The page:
A distinguishing feature of the recent U.S. recession – known now as the Great Recession – was the significant disruption of financial intermediation. The meltdown of the shadow banking system along with the associated strain placed on the entire financial system led to an extraordinary increase in financing costs. This increase in financing costs, which peaked in the wake of the Lehman Brothers collapse, is considered a major factor in the collapse of durable goods spending in the fall of 2008 that in turn triggered the huge contraction in output and employment. The challenge for macroeconomists has been to build models that can not only capture this phenomenon but also be used to analyze the variety of unconventional measures pursued by the monetary and the fiscal authorities to stabilize credit markets. In this regard, there has been a rapidly growing literature that attempts to incorporate financial factors within the quantitative macroeconomic frameworks that had been the workhorses for monetary and fiscal policy analysis up until this point. Much of this work is surveyed in Gertler and Kiyotaki (2010). A common feature of many of these papers has been to extend the basic financial accelerator mechanism developed by Bernanke and Gertler (1989) and Kiyotaki and Moore (1997) to financial intermediaries (banks) in order to capture the disruption of intermediation. Key to motivating a crisis within these frameworks is the heavy reliance of banks on short term debt. This feature makes these institutions highly exposed to the risk of adverse returns to their balance sheet in way that is consistent with recent experience. Within these frameworks and most others in this class, however, by assumption the only way banks can obtain external funds is by issuing short term debt.1 Thus, in their present form, these models are not equipped to address how the financial system found itself so vulnerable in the first place. This question is of critical importance for designing policies to ensure the economy does not wind up in this position again. For example, a number of authors have suggested that such a risky bank liability structure was ultimately the product of expectations the government will intervene to stabilize financial markets in a crisis, just as it did recently. With the existing macroeconomic frameworks it is not possible to address this issue. In this paper we develop a macroeconomic model with an intermediation sector that allows banks to issue outside equity as well as short term debt. This makes bank risk exposure an endogenous choice. Here the goal is to have a model that can not only capture a crisis when financial institutions are highly vulnerable to risk, but also account for why these institutions adopt such a risky balance sheet structure in the first place. The basic framework builds on Gertler and Karadi (2011) and Gertler and Kiyotaki (2010). It extends the agency problem between banks and savers within these frameworks to allow intermediaries a meaningful trade-off between short term debt and equity. Ultimately, a bank's decision over its balance sheet will depend on its perceptions of risk, which will in turn depend on both the fundamental disturbances to the economy and expectations about government policy. We first use the model to analyze how different degrees of fundamental risk in the economy affect the balance sheet structure of banks and the aggregate equilibrium. We then analyze the vulnerability of the economy to a crisis in each kind of risk environment. When perceptions of risk are low, banks opt for greater leverage. But this has the effect of making the economy more vulnerable to a crisis. We next turn to analyzing credit policy during a crisis. Following Gertler and Karadi (2011), we analyze large scale asset purchases of the type the Federal Reserve used to help stabilize financial markets following the Lehman collapse. Within this framework, the central bank has an advantage during a crisis that it can easily obtain funds by issuing short term government debt, in contrast to private intermediaries that are constrained by the weakness of their respective balance sheets. Thus this kind of credit policy is effective in mitigating a crisis even if the central bank is less efficient in acquiring assets than is private sector. What is new in the present framework is that it is possible to capture the side effect of the credit policy on moral hazard. In particular, as we show, the anticipated credit policy will induce banks to adopt a riskier balance sheet, which will in turn require a larger scale credit market intervention during a crisis. This sets the stage for an analysis of macro-prudential policy designed to offset the effects of anticipated credit policy on the incentives for bank risk-taking. To be sure, there is lengthy theoretical literature that examines the sources of vulnerability of a financial system. For example, Fostel and Geanakoplos (2009) stress the role of investor optimism in encouraging risk taking. Others such as Diamond and Rajan (2009), Fahri and Tirole (2009) and Chari and Kehoe (2009) stress moral hazard consequences of bailouts and other credit market interventions. Our paper differs mainly by couching the analysis within a full blown macroeconomic model to provide a step toward assessing the quantitative implications. There is as well a related literature that analyzes macro-prudential policy. Again, much of it is qualitative (e.g., Lorenzoni, 2008, Korinek, 2009 and Stein, 2010). However, there are also quantitative frameworks, e.g., Bianchi (2009) and Nikolov (2009). Our framework differs partly by endogenizing the financial friction and partly by exploring the interaction between credit policies used to stabilize the economy ex post and macro-prudential policy used to mitigate risk taking ex ante. Finally relevant are the literatures on international risk sharing and on asset pricing and business cycles.2 Conventional quantitative models used for policy evaluation typically examine linear dynamics within a local neighborhood of a deterministic steady state. In doing so they abstract from an explicit consideration of uncertainty. Because bank liability structure will depend on perceptions of risk, however, accounting for uncertainty is critical. Here we borrow insights from these literatures by considering second order approximations to pin down determinate bank liability shares.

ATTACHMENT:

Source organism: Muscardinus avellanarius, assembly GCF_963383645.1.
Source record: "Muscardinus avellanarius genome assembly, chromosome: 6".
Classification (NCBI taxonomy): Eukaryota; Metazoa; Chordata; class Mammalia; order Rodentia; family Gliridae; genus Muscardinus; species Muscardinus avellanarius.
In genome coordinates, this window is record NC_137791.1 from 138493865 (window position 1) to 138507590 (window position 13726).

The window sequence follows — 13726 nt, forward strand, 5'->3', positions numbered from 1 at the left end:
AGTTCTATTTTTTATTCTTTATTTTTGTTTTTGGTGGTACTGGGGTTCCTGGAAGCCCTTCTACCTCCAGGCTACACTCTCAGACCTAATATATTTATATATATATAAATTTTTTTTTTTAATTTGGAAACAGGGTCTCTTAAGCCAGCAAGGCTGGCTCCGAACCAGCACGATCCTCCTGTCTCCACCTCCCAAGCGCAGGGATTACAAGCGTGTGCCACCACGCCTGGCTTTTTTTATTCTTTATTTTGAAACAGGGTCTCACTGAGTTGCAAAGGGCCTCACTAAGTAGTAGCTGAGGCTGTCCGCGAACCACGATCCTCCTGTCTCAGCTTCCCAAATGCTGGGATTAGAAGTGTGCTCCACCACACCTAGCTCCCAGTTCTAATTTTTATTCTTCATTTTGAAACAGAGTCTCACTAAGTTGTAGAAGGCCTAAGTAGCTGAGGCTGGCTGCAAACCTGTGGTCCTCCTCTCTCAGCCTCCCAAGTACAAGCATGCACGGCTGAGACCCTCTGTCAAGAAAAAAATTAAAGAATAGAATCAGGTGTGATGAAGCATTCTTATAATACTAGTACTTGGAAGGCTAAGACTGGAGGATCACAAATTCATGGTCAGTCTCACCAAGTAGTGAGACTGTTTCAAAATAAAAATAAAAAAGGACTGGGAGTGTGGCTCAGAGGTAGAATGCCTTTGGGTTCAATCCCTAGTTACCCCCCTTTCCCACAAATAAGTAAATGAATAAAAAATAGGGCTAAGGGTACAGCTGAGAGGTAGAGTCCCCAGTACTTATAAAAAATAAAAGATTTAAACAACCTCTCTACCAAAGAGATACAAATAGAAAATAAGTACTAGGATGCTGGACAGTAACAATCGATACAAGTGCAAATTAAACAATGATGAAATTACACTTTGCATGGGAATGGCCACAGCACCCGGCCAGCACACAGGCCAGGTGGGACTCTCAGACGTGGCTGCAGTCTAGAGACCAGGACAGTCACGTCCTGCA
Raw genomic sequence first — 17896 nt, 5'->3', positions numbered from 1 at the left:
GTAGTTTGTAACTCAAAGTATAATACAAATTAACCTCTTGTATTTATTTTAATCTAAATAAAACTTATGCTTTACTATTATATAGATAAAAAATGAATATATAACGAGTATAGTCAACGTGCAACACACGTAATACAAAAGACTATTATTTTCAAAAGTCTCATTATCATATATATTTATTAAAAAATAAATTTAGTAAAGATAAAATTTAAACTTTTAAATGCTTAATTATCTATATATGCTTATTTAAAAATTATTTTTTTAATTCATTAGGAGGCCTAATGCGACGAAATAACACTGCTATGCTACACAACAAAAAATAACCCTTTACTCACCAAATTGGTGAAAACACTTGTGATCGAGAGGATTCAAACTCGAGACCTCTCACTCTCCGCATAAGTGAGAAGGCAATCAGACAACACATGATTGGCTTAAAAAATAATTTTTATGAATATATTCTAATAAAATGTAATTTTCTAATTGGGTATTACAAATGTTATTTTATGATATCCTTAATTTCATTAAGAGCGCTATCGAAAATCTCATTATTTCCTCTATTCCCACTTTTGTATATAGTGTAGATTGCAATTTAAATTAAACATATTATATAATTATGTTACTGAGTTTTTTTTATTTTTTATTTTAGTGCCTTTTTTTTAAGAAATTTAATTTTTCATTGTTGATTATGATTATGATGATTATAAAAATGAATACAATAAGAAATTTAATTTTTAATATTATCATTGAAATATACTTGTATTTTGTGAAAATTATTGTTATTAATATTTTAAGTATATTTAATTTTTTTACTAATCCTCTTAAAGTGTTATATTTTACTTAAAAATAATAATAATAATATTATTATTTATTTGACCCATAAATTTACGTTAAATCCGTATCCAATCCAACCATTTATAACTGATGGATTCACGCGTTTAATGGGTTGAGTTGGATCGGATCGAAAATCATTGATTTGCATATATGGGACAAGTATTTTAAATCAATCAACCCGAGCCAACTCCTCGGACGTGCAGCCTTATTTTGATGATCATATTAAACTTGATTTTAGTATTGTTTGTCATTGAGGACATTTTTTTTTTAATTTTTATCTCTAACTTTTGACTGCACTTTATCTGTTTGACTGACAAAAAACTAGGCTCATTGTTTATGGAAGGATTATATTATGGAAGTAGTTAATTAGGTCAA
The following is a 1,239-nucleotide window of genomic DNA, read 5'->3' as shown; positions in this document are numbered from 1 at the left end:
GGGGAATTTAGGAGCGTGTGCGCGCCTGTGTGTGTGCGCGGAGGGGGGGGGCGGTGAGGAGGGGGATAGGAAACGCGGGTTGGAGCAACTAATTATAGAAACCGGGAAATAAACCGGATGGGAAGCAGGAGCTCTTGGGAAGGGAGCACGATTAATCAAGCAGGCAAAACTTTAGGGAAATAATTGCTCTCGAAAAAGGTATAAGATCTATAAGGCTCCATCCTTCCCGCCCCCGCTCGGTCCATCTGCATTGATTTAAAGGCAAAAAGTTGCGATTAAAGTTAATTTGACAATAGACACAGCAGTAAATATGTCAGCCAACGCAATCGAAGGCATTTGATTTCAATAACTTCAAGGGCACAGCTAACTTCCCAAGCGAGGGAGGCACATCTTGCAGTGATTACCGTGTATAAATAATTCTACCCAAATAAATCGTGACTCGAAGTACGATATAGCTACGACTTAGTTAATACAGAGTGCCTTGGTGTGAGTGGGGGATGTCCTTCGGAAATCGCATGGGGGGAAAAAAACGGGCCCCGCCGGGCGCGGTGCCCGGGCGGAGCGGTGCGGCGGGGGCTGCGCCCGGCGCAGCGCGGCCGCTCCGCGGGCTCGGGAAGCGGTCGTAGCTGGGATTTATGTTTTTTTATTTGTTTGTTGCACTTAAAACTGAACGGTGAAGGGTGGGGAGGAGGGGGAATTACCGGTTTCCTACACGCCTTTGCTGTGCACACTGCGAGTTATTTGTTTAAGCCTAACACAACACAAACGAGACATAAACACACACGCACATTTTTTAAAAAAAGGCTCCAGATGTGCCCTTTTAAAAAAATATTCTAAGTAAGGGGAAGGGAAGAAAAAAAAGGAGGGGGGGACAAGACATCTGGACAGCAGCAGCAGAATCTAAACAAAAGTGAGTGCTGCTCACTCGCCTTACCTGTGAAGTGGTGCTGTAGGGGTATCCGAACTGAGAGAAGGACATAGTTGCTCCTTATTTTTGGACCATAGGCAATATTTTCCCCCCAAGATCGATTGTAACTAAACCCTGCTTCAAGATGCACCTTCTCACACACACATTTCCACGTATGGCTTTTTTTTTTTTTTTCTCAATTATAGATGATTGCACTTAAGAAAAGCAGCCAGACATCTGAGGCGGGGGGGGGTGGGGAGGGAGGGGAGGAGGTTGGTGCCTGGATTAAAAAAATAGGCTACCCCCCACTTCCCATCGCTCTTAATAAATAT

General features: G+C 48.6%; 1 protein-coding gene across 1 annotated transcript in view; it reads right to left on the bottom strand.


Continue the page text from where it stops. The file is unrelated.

نتیجه گیری انگلیسی
We have developed a macroeconomic framework with an intermediation sector where the severity of a financial crisis depends on the riskiness of banks' balance sheet structure, which is endogenous. It is possible to use the model to assess quantitatively how perceptions of fundamental risk and government credit policy affect the vulnerability of the financial system. It is also possible to study the quantitative effects of macro-prudential policies designed to offset the incentives for risk-taking. As with recent theoretical literature, we find that the incentive effects for risk taking may reduce the net benefits of credit policies that stabilize financial markets. However, by how much the benefits are reduced is ultimately a quantitative issue. Within our framework it is possible to produce examples where the moral hazard costs are not consequential to the overall benefits from credit policy (especially when the disaster shock is rare). Of course, one can also do the reverse. In addition, an appropriately designed macro-prudential policy can also mitigate moral hazard costs. Clearly, more work on pinning down the relevant quantitative considerations is a priority for future research.